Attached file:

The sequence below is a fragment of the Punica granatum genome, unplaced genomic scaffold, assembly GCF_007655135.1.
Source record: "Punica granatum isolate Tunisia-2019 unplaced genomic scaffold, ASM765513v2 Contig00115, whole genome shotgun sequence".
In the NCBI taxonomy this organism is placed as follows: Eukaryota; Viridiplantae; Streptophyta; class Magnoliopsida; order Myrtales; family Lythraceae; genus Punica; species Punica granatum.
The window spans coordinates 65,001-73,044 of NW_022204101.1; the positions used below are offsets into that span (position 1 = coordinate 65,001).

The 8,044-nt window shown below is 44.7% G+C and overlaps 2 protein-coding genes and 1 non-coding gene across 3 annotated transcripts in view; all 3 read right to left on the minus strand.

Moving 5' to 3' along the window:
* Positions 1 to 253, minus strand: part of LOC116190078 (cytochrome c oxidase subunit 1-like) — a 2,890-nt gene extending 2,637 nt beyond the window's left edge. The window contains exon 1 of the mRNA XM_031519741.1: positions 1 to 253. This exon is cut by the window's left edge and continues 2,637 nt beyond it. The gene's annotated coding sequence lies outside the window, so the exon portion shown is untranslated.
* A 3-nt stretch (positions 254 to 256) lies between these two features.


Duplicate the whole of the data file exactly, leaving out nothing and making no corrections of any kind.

The sequence below is a fragment of the Punica granatum genome, unplaced genomic scaffold, assembly GCF_007655135.1.
Source record: "Punica granatum isolate Tunisia-2019 unplaced genomic scaffold, ASM765513v2 Contig00115, whole genome shotgun sequence".
In the NCBI taxonomy this organism is placed as follows: Eukaryota; Viridiplantae; Streptophyta; class Magnoliopsida; order Myrtales; family Lythraceae; genus Punica; species Punica granatum.
The window spans coordinates 65,001-73,044 of NW_022204101.1; the positions used below are offsets into that span (position 1 = coordinate 65,001).

The 8,044-nt window shown below is 44.7% G+C and overlaps 2 protein-coding genes and 1 non-coding gene across 3 annotated transcripts in view; all 3 read right to left on the minus strand.

Moving 5' to 3' along the window:
* Positions 1 to 253, minus strand: part of LOC116190078 (cytochrome c oxidase subunit 1-like) — a 2,890-nt gene extending 2,637 nt beyond the window's left edge. The window contains exon 1 of the mRNA XM_031519741.1: positions 1 to 253. This exon is cut by the window's left edge and continues 2,637 nt beyond it. The gene's annotated coding sequence lies outside the window, so the exon portion shown is untranslated.
* A 3-nt stretch (positions 254 to 256) lies between these two features.